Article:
Home > Behavioral Econ. > In the worst rather than the best of times: Effects of salient intergroup ideology in threatening intergroup interactions.

In the worst rather than the best of times: Effects of salient intergroup ideology in threatening intergroup interactions.

In the worst rather than the best of times: Effects of salient intergroup ideology in threatening intergroup interactions.

Journal of Personality and Social Psychology
Vol 101(2), Aug 2011, 307-320. doi: 10.1037/a0023152

Vorauer, Jacquie D.; Sasaki, Stacey J

Three studies demonstrated that a salient multicultural ideology increases hostile treatment of threatening outgroup interaction partners. The effect of multiculturalism on hostile behavior was evident regardless of whether threat was operationalized in terms of disagreement with an outgroup partner on important social issues (Studies 1 and 3) or rejection by the partner (Study 2). Moreover, the results clearly point to the learning orientation fostered by multiculturalism—as opposed to other factors such as enhanced other-focus, group-level attributions, or focus on differences—as the critical mediator of its effect on hostile behavior under threat. Thus, it appears that multiculturalism enhances the expression of hostility because it prompts individuals to really engage with and attach meaning and importance to threatening behaviors exhibited by outgroup members. The effects of multiculturalism were distinct from those of anti-racism and color-blindness, which set in motion processes that in many respects are directly opposite to those instantiated by multiculturalism. The findings highlight that the behavioral implications of multiculturalism may be quite different in conflictual interactions than they have previously been demonstrated to be in less threatening exchanges. (PsycINFO Database Record (c) 2011 APA, all rights reserved)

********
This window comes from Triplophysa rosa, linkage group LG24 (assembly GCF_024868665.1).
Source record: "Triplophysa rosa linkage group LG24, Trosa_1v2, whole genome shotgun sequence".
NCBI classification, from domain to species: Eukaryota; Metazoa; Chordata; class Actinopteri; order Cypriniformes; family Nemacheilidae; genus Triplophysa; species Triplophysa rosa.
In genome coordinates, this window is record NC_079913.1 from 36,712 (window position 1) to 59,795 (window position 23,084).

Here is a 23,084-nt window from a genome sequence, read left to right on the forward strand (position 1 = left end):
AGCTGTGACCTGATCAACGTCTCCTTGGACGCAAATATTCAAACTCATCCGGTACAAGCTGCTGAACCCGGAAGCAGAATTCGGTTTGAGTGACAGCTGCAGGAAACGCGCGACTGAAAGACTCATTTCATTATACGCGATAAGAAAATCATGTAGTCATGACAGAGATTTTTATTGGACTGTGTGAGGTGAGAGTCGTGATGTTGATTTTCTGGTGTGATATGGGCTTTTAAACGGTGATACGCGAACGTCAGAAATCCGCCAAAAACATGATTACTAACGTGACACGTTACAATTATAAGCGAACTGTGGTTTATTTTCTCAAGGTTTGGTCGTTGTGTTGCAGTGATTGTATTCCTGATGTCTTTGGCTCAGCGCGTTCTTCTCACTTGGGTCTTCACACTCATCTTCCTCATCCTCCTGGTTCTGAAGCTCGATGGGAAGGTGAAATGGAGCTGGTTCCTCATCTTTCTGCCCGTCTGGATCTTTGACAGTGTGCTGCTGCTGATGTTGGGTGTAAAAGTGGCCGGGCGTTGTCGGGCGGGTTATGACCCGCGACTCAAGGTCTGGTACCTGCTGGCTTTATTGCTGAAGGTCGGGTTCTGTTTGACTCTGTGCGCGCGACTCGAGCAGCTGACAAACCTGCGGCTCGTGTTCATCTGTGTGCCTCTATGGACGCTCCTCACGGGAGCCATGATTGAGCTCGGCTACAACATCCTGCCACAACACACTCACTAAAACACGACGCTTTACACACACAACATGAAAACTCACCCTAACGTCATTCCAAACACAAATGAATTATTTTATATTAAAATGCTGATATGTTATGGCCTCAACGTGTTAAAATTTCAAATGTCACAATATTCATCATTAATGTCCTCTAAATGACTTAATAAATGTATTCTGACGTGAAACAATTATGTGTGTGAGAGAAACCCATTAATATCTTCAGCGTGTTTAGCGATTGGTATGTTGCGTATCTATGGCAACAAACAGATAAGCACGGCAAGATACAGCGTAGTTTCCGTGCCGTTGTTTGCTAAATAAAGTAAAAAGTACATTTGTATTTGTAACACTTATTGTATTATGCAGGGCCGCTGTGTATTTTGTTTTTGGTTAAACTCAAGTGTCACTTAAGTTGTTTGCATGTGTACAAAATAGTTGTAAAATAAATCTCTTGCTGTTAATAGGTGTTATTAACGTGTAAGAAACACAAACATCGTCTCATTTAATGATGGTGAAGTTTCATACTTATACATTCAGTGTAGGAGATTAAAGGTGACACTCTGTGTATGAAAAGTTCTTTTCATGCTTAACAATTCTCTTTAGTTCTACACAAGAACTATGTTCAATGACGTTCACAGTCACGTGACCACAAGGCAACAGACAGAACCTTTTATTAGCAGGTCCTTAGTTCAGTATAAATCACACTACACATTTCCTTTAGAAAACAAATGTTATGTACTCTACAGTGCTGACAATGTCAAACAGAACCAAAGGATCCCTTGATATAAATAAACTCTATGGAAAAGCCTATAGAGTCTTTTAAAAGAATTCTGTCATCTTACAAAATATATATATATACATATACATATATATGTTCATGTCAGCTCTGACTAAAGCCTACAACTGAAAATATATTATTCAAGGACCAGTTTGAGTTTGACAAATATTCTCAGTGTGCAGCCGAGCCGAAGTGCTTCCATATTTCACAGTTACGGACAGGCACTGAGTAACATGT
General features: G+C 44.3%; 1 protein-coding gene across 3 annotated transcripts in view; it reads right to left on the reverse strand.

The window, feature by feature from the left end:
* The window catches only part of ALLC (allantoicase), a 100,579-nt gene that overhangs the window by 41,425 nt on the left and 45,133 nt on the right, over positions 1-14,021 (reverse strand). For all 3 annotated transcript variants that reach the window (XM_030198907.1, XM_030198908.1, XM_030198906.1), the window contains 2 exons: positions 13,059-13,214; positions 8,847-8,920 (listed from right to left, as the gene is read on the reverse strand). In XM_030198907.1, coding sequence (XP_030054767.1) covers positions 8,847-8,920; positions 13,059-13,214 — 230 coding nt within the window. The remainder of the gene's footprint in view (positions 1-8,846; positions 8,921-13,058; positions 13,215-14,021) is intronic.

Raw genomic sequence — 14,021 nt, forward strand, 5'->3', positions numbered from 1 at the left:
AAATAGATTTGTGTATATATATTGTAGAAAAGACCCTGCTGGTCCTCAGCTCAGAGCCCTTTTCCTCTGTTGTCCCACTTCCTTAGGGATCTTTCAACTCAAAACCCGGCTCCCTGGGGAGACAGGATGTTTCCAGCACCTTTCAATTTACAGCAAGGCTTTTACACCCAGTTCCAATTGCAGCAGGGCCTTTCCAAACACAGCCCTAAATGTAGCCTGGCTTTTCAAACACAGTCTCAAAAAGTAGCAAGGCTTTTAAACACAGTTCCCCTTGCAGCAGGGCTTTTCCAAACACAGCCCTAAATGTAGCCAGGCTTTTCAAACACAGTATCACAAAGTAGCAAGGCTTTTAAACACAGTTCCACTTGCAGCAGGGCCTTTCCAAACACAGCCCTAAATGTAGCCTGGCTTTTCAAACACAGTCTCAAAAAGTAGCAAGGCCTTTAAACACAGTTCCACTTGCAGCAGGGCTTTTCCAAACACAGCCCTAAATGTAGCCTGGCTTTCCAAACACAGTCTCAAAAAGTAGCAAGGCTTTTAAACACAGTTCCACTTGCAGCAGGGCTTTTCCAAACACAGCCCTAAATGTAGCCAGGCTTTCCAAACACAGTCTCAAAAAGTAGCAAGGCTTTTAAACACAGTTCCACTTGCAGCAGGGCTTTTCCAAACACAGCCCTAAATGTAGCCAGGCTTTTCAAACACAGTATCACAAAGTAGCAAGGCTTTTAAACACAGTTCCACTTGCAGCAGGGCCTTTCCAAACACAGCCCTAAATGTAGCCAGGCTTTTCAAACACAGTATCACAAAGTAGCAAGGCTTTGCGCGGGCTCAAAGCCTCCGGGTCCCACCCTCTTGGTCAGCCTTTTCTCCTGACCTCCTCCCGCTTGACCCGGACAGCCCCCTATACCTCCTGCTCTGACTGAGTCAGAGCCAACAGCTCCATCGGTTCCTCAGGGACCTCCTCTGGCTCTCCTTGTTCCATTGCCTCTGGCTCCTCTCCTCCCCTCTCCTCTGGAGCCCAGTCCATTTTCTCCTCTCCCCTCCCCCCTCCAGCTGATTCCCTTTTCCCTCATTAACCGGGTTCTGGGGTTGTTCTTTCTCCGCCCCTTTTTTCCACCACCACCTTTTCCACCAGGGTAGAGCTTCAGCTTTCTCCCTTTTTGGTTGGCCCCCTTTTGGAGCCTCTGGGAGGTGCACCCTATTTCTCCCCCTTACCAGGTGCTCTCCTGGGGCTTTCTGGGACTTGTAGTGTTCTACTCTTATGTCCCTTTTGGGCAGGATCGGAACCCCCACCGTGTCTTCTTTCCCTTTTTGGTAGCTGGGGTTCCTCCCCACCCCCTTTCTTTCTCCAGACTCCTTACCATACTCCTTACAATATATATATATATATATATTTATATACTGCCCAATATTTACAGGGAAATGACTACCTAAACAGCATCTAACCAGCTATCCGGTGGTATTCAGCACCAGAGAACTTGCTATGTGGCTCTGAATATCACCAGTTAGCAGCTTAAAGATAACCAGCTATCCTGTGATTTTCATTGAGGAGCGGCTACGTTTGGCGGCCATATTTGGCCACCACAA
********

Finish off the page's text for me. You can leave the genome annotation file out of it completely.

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Categories: Behavioral Econ.
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